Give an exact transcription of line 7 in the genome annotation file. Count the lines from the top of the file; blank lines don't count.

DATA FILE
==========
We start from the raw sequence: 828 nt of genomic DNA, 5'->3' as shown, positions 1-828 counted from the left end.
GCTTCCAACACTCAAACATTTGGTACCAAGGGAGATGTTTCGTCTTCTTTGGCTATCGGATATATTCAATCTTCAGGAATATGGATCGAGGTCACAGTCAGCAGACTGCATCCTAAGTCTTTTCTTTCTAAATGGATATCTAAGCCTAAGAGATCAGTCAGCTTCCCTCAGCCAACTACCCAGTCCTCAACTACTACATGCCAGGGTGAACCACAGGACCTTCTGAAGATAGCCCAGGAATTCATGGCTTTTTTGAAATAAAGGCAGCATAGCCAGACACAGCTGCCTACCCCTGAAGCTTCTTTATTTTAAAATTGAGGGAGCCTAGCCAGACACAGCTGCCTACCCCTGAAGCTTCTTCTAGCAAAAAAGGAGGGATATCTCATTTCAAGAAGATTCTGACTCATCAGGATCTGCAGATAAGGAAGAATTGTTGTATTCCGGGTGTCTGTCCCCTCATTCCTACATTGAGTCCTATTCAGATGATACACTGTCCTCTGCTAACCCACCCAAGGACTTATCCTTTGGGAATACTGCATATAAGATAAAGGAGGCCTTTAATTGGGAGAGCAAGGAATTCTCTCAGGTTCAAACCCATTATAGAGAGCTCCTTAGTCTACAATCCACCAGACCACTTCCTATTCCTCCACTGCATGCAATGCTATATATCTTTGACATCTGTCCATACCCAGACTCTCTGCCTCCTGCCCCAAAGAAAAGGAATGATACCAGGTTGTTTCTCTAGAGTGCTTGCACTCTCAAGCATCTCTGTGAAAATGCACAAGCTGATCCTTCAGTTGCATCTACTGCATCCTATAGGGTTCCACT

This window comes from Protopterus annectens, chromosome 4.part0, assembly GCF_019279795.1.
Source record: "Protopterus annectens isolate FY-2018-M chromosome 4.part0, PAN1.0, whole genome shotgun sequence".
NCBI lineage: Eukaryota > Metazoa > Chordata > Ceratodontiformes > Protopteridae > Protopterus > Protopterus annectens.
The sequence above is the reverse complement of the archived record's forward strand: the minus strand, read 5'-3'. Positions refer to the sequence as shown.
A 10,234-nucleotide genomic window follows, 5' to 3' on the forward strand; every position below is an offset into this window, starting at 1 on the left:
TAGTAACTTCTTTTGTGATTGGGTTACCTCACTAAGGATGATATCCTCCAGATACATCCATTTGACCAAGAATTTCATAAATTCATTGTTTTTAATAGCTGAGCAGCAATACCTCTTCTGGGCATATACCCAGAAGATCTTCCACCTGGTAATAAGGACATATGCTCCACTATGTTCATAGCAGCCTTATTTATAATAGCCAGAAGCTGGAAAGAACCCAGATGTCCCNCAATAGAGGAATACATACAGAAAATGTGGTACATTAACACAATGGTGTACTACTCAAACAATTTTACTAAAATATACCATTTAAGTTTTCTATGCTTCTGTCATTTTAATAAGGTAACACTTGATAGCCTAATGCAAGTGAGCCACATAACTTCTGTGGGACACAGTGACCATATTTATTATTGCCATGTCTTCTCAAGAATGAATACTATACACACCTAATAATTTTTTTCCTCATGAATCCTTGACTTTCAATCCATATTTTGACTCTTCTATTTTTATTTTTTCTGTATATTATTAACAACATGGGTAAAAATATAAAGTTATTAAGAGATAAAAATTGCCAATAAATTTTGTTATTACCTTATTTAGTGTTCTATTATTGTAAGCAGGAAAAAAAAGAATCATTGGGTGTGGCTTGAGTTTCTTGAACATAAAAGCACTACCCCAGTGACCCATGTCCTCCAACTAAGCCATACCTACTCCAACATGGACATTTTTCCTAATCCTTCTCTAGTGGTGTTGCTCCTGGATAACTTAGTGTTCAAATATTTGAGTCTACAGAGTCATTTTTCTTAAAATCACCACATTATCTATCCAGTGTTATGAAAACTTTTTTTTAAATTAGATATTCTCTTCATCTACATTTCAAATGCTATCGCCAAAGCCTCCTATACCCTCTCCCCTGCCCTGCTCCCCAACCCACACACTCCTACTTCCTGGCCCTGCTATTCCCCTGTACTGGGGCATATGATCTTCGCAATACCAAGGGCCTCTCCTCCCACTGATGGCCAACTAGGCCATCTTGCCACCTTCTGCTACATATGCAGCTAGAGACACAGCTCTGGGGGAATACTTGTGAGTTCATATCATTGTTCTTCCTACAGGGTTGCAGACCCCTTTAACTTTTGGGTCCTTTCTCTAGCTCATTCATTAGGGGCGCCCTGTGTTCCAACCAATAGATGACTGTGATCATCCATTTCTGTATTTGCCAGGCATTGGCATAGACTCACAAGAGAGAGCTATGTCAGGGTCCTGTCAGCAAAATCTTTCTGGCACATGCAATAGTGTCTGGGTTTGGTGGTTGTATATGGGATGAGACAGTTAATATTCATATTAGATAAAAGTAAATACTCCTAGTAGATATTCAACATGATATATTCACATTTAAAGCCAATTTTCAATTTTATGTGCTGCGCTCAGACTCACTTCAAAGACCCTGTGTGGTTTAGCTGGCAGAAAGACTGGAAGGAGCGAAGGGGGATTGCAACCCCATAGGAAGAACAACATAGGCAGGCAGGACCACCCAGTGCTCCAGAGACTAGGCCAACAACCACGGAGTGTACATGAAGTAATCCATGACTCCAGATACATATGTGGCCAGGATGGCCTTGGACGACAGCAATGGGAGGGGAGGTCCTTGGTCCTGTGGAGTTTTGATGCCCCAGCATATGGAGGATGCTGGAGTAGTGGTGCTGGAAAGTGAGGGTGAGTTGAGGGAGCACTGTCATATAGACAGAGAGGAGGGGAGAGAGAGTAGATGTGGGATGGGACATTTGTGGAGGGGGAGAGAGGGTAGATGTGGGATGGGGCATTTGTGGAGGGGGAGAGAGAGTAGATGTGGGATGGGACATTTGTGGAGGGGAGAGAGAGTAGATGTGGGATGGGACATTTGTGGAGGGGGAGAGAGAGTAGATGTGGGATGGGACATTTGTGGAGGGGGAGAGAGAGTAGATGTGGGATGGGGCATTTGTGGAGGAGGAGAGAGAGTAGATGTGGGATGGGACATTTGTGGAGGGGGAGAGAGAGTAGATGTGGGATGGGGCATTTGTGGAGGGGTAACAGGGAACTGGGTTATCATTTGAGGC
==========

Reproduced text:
A 10,234-nucleotide genomic window follows, 5' to 3' on the forward strand; every position below is an offset into this window, starting at 1 on the left: